Jerry Jones, the most powerful owner in sports, has declared war on Roger Goodell, the most powerful man in sports, and the NFL, the league he helped build into the most successful in the world.
It was just over two years ago that Patriots owner Robert Kraft was enraged when Goodell suspended Tom Brady four games in the Deflategate crisis/nonsense.
Kraft considers Brady his fifth son and with all his heart vouches for his integrity and character. When Brady looked him right in the eye and swore to him that he knew nothing about deflated footballs, Kraft believed him and will always believe him.
In California at the Cowboys training camp in Oxnard that summer, one powerful voice emerged in Goodell’s corner: Cowboys owner Jerry Jones.
“He’s obviously got a very tough job,” Jones said.
One other thing: He said Goodell was doing an “outstanding” job.
“He has to make hard calls,” Jones said. “More often than not, you’re going to have a season or you’re going to have a period of time where those go against you as an owner in the NFL.”
Cowboys owner Jerry Jones ramps up his fight with NFL commissioner Roger Goodell on Wednesday.
(Kevin C. Cox/Getty Images)
Jones was all-in on Goodell. Brady was not his player. He clearly does not feel that way anymore.
He’s had it with Goodell and the source of his anger is the still unresolved six-game domestic violence suspension of running back Ezekiel Elliott. Jones said all summer that he believed there was not enough evidence to prove Elliott assaulted his girlfriend, but then after a year-long investigation, Elliott was suspended six games.
I mentioned Sunday that Jones vs. Goodell was a heavyweight fight with Goodell vs. Brady just the prelim. Now they have entered the ring.
Jones worked his way onto the NFL’s six-owner compensation committee as an official member and has been trying to block Goodell’s proposed five-year contract extension through March of 2024.
It went one step further Wednesday when the New York Times reported that Jones hired high-powered attorney David Boies, who represented the NFL during the lockout in 2011, and Jones is threatening to sue the league and team owners over negotiations to extend Goodell’s contract. Boies, by the way, has been in the news and has been criticized for the legal work he did for Harvey Weinstein.
Jones informed the six owners, which includes John Mara of the Giants, of his intentions last week and they revoked his non-voting membership on their committee, according to the Times. The six then informed the other 25 owners of Jones’ intention. Jones told the committee, according to the Times, that he’s had legal papers prepared and would be served Friday if the committee did not end plans to extend Goodell’s contract, which expires in March of 2019.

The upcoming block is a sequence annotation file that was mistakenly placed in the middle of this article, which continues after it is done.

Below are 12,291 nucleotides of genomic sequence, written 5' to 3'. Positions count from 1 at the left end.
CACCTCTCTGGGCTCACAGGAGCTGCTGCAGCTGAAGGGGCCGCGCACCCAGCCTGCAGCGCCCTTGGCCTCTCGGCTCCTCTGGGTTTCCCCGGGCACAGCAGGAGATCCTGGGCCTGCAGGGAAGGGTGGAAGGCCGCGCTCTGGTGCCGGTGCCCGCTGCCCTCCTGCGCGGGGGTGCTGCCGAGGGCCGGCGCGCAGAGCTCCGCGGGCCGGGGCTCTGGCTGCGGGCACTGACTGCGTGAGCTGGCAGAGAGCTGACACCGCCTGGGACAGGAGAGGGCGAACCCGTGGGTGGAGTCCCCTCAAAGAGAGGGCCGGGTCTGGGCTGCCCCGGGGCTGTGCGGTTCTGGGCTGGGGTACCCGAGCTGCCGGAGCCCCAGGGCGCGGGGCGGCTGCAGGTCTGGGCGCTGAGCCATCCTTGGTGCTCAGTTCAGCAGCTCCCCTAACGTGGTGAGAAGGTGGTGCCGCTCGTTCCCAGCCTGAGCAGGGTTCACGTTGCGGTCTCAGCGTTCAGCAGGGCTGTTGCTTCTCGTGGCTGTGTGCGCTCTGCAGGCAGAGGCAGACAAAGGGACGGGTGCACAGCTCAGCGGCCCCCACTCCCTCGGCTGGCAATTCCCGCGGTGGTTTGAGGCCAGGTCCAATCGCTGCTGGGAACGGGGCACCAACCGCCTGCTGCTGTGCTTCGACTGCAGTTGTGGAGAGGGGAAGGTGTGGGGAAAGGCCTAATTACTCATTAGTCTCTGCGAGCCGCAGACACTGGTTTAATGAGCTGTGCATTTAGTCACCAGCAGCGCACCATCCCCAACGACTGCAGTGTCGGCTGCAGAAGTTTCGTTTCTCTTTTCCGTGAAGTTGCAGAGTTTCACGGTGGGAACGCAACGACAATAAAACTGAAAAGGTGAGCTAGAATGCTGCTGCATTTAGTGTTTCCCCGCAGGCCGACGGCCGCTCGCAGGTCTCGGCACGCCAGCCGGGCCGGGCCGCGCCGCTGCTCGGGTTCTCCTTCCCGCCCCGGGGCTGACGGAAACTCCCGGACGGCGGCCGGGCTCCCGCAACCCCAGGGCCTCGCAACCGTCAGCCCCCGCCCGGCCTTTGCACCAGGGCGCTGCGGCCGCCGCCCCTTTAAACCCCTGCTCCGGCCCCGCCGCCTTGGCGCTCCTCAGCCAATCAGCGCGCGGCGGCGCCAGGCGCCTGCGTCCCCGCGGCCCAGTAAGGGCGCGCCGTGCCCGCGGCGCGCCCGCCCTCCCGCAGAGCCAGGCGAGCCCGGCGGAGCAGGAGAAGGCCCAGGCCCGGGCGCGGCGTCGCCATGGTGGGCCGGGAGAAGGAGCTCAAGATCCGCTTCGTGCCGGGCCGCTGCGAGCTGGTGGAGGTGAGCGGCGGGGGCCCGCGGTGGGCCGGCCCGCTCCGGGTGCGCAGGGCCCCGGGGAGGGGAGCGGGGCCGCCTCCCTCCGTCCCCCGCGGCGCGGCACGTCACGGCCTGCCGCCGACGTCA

This is already nasty and it’s going to get nastier. The last owner to go into full battle with the NFL was the late Al Davis, whose constant battles with Pete Rozelle contributed to Rozelle retiring in 1989. Davis sued the league and moved the Raiders to Los Angeles in 1982.
Roger Goodell (l.) and Jerry Jones in happier times.
Jones recently said on his weekly radio show that Elliott was a “victim of an overcorrection,” by Goodell after he initially suspended Ray Rice for only two games in 2014 in his domestic violence case. Then, the second elevator video came out and Goodell suspended Rice indefinitely. His ruling was later overturned and Goodell faced an avalanche of criticism that could have cost him his job.
Elliott and the NFL have been trading legal victories in three different courtrooms over the last two months. Elliott has played in all eight games in the Cowboys 5-3 start to the season and could find out this week if the Second Circuit Court of Appeals grants him a preliminary injunction that would likely allow him to play the rest of the season while his court case is being heard. If they deny it, he would likely have to start serving his suspension right away.
Jones has remained firm in his support of Elliott. He once fought the NFL over the right to market his team on his own. He eventually changed the way the NFL does business.
In this case, he has backed his player over the commissioner in an area where the league now employs zero tolerance and strict penalties.
Kraft begrudgingly accepted a $ 1 million fine and the loss of a first-round pick as the team’s Deflategate penalty. He was more upset about Brady’s suspension. Kraft never fought his penalties in court. He never hired a lawyer to fight the NFL.
Jones is the real-life J.R. Ewing. He usually gets his way. Now he’s going against a $ 14 billion enterprise he helped build.
He is also a team player but has picked his team over the NFL team. He surely no longer thinks Goodell is doing an outstanding job.